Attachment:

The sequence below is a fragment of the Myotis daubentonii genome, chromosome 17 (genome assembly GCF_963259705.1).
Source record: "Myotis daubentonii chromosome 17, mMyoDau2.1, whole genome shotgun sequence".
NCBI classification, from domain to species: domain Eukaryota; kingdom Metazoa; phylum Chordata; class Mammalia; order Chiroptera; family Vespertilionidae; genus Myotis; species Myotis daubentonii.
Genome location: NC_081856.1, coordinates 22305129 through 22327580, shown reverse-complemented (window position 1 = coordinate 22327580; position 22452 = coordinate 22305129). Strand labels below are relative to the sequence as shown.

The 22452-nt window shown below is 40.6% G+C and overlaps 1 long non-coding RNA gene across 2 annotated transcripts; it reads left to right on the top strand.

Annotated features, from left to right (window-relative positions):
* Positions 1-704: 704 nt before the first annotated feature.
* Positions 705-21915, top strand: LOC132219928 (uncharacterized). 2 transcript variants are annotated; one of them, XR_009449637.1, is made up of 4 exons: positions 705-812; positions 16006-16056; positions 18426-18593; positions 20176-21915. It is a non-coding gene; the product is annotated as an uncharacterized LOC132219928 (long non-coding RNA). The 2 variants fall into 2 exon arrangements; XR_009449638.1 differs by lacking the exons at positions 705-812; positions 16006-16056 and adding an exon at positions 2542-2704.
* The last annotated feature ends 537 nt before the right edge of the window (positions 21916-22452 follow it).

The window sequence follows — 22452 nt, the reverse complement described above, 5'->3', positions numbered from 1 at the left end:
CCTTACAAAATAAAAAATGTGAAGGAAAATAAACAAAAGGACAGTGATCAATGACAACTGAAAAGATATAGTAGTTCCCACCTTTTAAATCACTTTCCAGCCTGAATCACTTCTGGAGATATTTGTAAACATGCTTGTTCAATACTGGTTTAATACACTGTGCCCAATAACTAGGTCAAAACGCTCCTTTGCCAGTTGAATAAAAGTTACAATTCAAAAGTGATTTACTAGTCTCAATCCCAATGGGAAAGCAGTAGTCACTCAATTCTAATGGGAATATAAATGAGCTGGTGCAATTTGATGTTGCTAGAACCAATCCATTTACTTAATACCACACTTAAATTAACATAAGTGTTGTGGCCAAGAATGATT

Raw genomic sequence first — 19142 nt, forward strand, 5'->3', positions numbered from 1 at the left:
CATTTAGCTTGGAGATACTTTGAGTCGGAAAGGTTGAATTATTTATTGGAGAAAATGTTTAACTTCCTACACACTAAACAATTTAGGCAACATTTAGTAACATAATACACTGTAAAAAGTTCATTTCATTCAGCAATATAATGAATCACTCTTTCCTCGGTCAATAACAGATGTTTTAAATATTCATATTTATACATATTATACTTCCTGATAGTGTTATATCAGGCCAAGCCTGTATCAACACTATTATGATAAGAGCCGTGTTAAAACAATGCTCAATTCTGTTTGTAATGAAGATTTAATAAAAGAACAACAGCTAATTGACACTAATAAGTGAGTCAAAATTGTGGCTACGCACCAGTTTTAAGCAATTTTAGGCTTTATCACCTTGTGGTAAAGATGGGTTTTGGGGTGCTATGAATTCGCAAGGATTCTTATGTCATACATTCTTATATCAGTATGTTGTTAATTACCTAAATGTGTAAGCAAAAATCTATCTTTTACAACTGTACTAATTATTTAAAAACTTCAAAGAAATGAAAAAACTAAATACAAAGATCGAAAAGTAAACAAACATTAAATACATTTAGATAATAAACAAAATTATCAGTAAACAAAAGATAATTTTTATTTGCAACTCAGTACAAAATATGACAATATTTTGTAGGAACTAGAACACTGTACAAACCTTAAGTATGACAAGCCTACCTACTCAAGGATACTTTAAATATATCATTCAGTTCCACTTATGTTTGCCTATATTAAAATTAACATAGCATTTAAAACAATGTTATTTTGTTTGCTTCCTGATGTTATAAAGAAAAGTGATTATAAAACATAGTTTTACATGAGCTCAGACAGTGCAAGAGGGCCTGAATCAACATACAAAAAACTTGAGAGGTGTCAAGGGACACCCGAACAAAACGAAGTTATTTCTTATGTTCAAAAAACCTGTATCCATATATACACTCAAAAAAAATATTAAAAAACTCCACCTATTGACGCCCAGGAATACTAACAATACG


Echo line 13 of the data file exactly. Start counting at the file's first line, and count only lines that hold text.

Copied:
CATTTAGCTTGGAGATACTTTGAGTCGGAAAGGTTGAATTATTTATTGGAGAAAATGTTTAACTTCCTACACACTAAACAATTTAGGCAACATTTAGTAACATAATACACTGTAAAAAGTTCATTTCATTCAGCAATATAATGAATCACTCTTTCCTCGGTCAATAACAGATGTTTTAAATATTCATATTTATACATATTATACTTCCTGATAGTGTTATATCAGGCCAAGCCTGTATCAACACTATTATGATAAGAGCCGTGTTAAAACAATGCTCAATTCTGTTTGTAATGAAGATTTAATAAAAGAACAACAGCTAATTGACACTAATAAGTGAGTCAAAATTGTGGCTACGCACCAGTTTTAAGCAATTTTAGGCTTTATCACCTTGTGGTAAAGATGGGTTTTGGGGTGCTATGAATTCGCAAGGATTCTTATGTCATACATTCTTATATCAGTATGTTGTTAATTACCTAAATGTGTAAGCAAAAATCTATCTTTTACAACTGTACTAATTATTTAAAAACTTCAAAGAAATGAAAAAACTAAATACAAAGATCGAAAAGTAAACAAACATTAAATACATTTAGATAATAAACAAAATTATCAGTAAACAAAAGATAATTTTTATTTGCAACTCAGTACAAAATATGACAATATTTTGTAGGAACTAGAACACTGTACAAACCTTAAGTATGACAAGCCTACCTACTCAAGGATACTTTAAATATATCATTCAGTTCCACTTATGTTTGCCTATATTAAAATTAACATAGCATTTAAAACAATGTTATTTTGTTTGCTTCCTGATGTTATAAAGAAAAGTGATTATAAAACATAGTTTTACATGAGCTCAGACAGTGCAAGAGGGCCTGAATCAACATACAAAAAACTTGAGAGGTGTCAAGGGACACCCGAACAAAACGAAGTTATTTCTTATGTTCAAAAAACCTGTATCCATATATACACTCAAAAAAAATATTAAAAAACTCCACCTATTGACGCCCAGGAATACTAACAATACG